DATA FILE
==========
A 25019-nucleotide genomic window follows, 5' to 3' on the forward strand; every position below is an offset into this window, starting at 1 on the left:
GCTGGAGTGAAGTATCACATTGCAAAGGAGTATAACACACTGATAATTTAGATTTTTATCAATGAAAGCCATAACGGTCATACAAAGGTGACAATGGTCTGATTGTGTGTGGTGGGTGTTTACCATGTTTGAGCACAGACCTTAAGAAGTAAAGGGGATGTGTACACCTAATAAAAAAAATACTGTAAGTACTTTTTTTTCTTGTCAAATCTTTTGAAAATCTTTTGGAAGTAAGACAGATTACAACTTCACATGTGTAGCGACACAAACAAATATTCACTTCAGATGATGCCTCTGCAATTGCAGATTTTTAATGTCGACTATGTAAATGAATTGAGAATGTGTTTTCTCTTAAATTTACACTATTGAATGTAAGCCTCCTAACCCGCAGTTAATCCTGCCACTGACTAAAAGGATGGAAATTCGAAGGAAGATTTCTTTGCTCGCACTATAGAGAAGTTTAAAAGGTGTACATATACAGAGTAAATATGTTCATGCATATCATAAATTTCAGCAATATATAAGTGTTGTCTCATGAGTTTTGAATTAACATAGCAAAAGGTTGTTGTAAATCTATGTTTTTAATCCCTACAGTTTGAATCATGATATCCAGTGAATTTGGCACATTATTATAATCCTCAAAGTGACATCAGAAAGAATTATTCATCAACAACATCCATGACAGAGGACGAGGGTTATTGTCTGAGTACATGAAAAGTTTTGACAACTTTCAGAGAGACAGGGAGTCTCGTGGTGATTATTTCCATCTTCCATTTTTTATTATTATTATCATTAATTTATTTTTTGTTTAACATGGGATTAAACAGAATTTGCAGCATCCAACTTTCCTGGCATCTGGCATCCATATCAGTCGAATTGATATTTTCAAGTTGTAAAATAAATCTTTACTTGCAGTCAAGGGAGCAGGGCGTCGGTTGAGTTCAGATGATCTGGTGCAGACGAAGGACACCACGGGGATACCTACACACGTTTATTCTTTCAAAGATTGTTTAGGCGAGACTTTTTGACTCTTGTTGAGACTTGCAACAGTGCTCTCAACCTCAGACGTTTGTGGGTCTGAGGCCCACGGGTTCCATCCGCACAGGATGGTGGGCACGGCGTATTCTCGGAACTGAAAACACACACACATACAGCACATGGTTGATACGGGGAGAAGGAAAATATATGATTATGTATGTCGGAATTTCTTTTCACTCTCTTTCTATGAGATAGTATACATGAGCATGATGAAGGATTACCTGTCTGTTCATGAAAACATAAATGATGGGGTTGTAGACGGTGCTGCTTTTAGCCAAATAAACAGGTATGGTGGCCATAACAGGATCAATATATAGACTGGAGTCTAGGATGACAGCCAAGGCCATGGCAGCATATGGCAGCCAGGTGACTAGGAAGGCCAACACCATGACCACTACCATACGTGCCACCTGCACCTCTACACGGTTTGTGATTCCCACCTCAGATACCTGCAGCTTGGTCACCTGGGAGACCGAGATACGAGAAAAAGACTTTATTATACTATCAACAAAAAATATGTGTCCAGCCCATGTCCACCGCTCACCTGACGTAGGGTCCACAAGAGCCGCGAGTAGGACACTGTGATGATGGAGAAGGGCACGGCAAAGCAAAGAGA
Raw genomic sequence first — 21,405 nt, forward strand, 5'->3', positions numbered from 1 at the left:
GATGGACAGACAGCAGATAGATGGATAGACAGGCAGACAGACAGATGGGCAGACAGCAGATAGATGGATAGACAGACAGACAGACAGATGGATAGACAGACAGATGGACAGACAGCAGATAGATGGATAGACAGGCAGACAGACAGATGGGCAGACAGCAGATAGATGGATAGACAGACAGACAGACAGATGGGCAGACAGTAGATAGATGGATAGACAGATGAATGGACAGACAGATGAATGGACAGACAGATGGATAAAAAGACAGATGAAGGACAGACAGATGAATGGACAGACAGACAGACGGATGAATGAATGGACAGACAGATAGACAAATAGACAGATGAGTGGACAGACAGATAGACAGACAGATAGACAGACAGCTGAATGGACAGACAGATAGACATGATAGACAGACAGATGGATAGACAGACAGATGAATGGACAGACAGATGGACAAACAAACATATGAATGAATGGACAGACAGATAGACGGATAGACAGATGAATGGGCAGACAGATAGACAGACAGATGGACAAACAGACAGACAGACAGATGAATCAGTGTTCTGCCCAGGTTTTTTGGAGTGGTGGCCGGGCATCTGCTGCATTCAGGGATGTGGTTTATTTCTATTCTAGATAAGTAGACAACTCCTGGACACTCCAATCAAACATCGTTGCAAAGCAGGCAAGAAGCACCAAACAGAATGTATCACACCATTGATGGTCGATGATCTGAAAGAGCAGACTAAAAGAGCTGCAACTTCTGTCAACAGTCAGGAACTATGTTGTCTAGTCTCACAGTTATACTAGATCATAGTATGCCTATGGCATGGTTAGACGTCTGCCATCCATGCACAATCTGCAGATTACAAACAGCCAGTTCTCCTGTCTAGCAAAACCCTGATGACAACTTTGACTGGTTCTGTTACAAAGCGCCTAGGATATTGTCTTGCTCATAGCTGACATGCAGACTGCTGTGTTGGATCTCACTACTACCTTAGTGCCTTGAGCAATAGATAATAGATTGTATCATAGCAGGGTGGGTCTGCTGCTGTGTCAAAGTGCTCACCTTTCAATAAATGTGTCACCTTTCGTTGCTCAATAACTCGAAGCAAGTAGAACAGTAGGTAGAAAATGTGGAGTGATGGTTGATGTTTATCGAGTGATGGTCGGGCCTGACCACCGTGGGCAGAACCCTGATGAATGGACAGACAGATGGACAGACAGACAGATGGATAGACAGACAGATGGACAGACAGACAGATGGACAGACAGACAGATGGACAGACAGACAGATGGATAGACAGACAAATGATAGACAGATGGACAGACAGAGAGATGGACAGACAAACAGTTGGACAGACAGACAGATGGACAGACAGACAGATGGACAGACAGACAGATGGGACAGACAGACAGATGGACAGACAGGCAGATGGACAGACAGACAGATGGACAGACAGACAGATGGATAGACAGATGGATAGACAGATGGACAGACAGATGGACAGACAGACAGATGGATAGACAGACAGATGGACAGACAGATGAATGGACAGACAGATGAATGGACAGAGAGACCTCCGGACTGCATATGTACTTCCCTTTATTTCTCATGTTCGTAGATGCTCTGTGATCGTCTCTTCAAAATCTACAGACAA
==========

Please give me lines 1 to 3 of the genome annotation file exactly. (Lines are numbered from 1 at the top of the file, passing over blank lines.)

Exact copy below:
A 25019-nucleotide genomic window follows, 5' to 3' on the forward strand; every position below is an offset into this window, starting at 1 on the left:
GCTGGAGTGAAGTATCACATTGCAAAGGAGTATAACACACTGATAATTTAGATTTTTATCAATGAAAGCCATAACGGTCATACAAAGGTGACAATGGTCTGATTGTGTGTGGTGGGTGTTTACCATGTTTGAGCACAGACCTTAAGAAGTAAAGGGGATGTGTACACCTAATAAAAAAAATACTGTAAGTACTTTTTTTTCTTGTCAAATCTTTTGAAAATCTTTTGGAAGTAAGACAGATTACAACTTCACATGTGTAGCGACACAAACAAATATTCACTTCAGATGATGCCTCTGCAATTGCAGATTTTTAATGTCGACTATGTAAATGAATTGAGAATGTGTTTTCTCTTAAATTTACACTATTGAATGTAAGCCTCCTAACCCGCAGTTAATCCTGCCACTGACTAAAAGGATGGAAATTCGAAGGAAGATTTCTTTGCTCGCACTATAGAGAAGTTTAAAAGGTGTACATATACAGAGTAAATATGTTCATGCATATCATAAATTTCAGCAATATATAAGTGTTGTCTCATGAGTTTTGAATTAACATAGCAAAAGGTTGTTGTAAATCTATGTTTTTAATCCCTACAGTTTGAATCATGATATCCAGTGAATTTGGCACATTATTATAATCCTCAAAGTGACATCAGAAAGAATTATTCATCAACAACATCCATGACAGAGGACGAGGGTTATTGTCTGAGTACATGAAAAGTTTTGACAACTTTCAGAGAGACAGGGAGTCTCGTGGTGATTATTTCCATCTTCCATTTTTTATTATTATTATCATTAATTTATTTTTTGTTTAACATGGGATTAAACAGAATTTGCAGCATCCAACTTTCCTGGCATCTGGCATCCATATCAGTCGAATTGATATTTTCAAGTTGTAAAATAAATCTTTACTTGCAGTCAAGGGAGCAGGGCGTCGGTTGAGTTCAGATGATCTGGTGCAGACGAAGGACACCACGGGGATACCTACACACGTTTATTCTTTCAAAGATTGTTTAGGCGAGACTTTTTGACTCTTGTTGAGACTTGCAACAGTGCTCTCAACCTCAGACGTTTGTGGGTCTGAGGCCCACGGGTTCCATCCGCACAGGATGGTGGGCACGGCGTATTCTCGGAACTGAAAACACACACACATACAGCACATGGTTGATACGGGGAGAAGGAAAATATATGATTATGTATGTCGGAATTTCTTTTCACTCTCTTTCTATGAGATAGTATACATGAGCATGATGAAGGATTACCTGTCTGTTCATGAAAACATAAATGATGGGGTTGTAGACGGTGCTGCTTTTAGCCAAATAAACAGGTATGGTGGCCATAACAGGATCAATATATAGACTGGAGTCTAGGATGACAGCCAAGGCCATGGCAGCATATGGCAGCCAGGTGACTAGGAAGGCCAACACCATGACCACTACCATACGTGCCACCTGCACCTCTACACGGTTTGTGATTCCCACCTCAGATACCTGCAGCTTGGTCACCTGGGAGACCGAGATACGAGAAAAAGACTTTATTATACTATCAACAAAAAATATGTGTCCAGCCCATGTCCACCGCTCACCTGACGTAGGGTCCACAAGAGCCGCGAGTAGGACACTGTGATGATGGAGAAGGGCACGGCAAAGCAAAGAGA
Raw genomic sequence first — 21,405 nt, forward strand, 5'->3', positions numbered from 1 at the left: